Flyers re-sign restricted free agent Anthony Stolarz

General manager Ron Hextall is nearly finished wrapping up contracts for his restricted free agents.

And his goalie picture is now clear for 2018-19.

The Flyers on Wednesday re-signed netminder Anthony Stolarz to a one-year, two-way contract. The deal is worth $761,250, according to a report by hockey writer John Hoven.

With Stolarz back, defenseman Robert Hagg remains the Flyers' lone restricted free agent.

Stolarz, a 2012 second-round pick, underwent a nightmarish 2017-18 season just a year after he made his NHL debut and performed well in seven games with the Flyers. The 24-year-old tore the meniscus in his left knee during early September, the same injury he suffered at the end of 2016-17 with AHL affiliate Lehigh Valley.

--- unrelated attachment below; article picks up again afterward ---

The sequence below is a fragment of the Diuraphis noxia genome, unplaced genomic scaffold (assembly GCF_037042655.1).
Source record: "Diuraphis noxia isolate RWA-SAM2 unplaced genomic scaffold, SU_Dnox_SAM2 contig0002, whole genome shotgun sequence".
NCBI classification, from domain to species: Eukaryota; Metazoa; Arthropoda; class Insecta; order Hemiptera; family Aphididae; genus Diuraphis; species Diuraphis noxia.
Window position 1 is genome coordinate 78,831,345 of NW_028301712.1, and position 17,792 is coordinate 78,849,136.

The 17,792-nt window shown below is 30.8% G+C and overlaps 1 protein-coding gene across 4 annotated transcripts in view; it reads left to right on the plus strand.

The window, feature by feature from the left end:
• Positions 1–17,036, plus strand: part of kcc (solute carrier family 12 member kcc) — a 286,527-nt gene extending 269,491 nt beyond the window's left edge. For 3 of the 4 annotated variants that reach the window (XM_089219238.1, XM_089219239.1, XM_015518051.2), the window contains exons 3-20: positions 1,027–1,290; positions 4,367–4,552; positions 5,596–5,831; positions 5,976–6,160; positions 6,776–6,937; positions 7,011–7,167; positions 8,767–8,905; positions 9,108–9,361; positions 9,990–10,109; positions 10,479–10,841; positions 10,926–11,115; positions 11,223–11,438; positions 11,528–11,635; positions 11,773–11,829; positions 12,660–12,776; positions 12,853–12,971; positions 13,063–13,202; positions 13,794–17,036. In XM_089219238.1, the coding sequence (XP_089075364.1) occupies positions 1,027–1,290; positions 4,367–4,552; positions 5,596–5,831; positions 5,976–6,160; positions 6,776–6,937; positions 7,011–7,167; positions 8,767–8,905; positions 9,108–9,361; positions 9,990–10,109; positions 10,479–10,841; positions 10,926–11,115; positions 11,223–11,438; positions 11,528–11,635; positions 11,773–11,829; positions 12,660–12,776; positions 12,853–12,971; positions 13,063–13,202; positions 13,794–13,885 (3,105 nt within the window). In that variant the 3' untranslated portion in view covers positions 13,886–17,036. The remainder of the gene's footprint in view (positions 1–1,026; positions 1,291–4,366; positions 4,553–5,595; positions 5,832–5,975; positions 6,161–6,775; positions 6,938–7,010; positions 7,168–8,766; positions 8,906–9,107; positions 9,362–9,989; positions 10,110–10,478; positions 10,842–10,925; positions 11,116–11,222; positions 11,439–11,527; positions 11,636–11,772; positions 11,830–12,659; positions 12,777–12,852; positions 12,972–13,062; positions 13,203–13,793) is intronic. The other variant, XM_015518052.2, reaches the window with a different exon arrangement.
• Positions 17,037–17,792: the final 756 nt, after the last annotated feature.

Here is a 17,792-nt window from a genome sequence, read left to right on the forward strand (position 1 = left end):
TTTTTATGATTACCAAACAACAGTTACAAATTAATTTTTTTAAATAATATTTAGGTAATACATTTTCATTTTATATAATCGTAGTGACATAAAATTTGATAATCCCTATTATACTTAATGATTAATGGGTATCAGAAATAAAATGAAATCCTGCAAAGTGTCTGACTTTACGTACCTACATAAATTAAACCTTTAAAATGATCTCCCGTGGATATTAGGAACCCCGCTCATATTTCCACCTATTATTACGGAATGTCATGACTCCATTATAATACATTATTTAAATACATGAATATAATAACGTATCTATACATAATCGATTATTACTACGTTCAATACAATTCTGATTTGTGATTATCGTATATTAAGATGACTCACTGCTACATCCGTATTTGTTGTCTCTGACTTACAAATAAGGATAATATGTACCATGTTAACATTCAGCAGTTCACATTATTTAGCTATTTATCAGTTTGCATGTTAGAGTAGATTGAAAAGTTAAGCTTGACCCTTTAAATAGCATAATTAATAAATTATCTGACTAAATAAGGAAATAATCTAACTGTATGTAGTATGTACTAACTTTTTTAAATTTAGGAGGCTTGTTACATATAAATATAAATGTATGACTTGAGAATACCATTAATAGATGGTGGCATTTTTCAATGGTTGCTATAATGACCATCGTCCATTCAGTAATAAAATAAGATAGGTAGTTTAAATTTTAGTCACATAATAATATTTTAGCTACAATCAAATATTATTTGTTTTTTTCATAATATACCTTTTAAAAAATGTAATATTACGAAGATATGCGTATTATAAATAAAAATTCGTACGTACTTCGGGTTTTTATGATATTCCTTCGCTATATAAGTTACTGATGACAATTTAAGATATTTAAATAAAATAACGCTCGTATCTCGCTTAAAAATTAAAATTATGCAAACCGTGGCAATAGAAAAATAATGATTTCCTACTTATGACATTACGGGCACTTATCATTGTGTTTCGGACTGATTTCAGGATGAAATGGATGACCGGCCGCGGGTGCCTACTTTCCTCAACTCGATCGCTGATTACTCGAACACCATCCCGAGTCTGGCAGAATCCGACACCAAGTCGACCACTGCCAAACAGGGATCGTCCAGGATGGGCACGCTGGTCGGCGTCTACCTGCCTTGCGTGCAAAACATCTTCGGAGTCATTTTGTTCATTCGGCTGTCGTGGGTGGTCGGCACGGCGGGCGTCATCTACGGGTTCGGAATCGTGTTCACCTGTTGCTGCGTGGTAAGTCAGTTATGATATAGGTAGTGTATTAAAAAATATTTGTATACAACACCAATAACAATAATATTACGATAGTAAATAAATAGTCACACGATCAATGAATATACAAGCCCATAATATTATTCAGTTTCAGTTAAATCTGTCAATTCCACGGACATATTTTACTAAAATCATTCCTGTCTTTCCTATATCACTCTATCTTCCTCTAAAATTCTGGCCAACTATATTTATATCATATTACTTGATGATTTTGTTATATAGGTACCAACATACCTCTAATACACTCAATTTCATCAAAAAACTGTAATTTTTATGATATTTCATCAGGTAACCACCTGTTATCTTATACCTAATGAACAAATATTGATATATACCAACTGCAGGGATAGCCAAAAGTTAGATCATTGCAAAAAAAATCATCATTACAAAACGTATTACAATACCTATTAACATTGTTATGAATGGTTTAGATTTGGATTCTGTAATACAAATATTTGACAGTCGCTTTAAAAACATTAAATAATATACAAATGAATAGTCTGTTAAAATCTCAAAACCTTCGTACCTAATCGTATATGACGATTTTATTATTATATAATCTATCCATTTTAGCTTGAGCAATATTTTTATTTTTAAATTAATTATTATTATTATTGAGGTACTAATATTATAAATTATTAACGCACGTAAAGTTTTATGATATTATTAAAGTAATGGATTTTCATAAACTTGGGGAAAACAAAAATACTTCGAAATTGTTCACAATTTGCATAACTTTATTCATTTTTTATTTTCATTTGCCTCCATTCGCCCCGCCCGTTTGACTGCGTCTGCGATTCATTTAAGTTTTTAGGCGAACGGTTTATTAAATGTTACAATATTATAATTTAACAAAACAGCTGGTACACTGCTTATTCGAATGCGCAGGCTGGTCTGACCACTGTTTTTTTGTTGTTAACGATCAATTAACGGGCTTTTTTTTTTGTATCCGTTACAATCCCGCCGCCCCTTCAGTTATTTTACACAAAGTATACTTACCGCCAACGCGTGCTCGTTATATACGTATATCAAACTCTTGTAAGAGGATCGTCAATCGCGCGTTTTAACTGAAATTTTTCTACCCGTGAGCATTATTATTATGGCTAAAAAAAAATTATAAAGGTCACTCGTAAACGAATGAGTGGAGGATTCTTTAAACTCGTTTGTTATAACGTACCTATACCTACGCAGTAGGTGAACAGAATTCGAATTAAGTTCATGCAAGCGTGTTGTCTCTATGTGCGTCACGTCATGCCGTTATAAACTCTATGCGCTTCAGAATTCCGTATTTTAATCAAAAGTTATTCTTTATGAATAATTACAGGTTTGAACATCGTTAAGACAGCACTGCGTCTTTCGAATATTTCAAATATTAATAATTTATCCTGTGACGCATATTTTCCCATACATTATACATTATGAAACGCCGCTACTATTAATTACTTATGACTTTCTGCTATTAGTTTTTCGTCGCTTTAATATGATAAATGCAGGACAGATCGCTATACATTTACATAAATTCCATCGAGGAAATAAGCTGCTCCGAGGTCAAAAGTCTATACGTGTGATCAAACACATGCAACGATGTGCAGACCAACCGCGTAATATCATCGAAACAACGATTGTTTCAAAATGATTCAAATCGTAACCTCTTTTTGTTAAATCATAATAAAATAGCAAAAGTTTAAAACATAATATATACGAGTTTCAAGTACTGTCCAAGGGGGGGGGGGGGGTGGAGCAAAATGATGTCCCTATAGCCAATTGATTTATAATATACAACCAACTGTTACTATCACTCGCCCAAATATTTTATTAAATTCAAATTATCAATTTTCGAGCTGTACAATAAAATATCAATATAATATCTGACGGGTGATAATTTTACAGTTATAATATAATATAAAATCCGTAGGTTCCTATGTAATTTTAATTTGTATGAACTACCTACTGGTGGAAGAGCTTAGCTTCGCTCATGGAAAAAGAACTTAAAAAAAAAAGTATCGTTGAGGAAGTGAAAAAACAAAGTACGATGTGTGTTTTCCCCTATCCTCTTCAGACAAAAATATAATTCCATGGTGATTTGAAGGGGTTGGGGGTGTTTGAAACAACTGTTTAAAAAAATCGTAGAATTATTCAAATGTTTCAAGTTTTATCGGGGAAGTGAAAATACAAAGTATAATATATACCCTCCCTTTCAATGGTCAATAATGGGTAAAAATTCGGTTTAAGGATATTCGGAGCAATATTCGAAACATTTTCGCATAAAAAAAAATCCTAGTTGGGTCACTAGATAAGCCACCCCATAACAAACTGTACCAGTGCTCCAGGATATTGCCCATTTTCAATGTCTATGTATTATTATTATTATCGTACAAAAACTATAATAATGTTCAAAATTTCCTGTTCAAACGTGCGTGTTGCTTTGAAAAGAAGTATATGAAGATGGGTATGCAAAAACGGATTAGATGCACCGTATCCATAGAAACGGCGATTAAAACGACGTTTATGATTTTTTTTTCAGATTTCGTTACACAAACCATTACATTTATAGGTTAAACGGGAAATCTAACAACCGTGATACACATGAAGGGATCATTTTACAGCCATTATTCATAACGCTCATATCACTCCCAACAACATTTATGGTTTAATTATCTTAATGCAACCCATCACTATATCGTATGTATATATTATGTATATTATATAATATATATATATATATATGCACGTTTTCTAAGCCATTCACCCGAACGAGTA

He played in just one AHL game and three ECHL contests as a result. In 2016-17, he made his way to the big club and put up a 2.07 goals-against average and .928 save percentage in a small sample. Then the injury occurred with the Phantoms and it's been an uphill battle ever since for the 6-foot-6, 210-pounder.

Stolarz will have his work cut out for him — if he hasn't already — as playing time will be earned at Lehigh Valley with Alex Lyon back in the fold and Carter Hart joining them.

"It's just competition. No one is going to go in there and hand you a job, so you have to earn it,” Stolarz said in June after an on-ice workout at Flyers Skate Zone. "I think the thing for me is to prove I'm healthy. I don't think I've skated since the end of January. I had the one flare up before one of my games and it had nothing to do with my knee injury. It was a separate injury. I think the biggest thing is proving I'm healthy and going out there and working to prove I'm still a high-caliber goalie."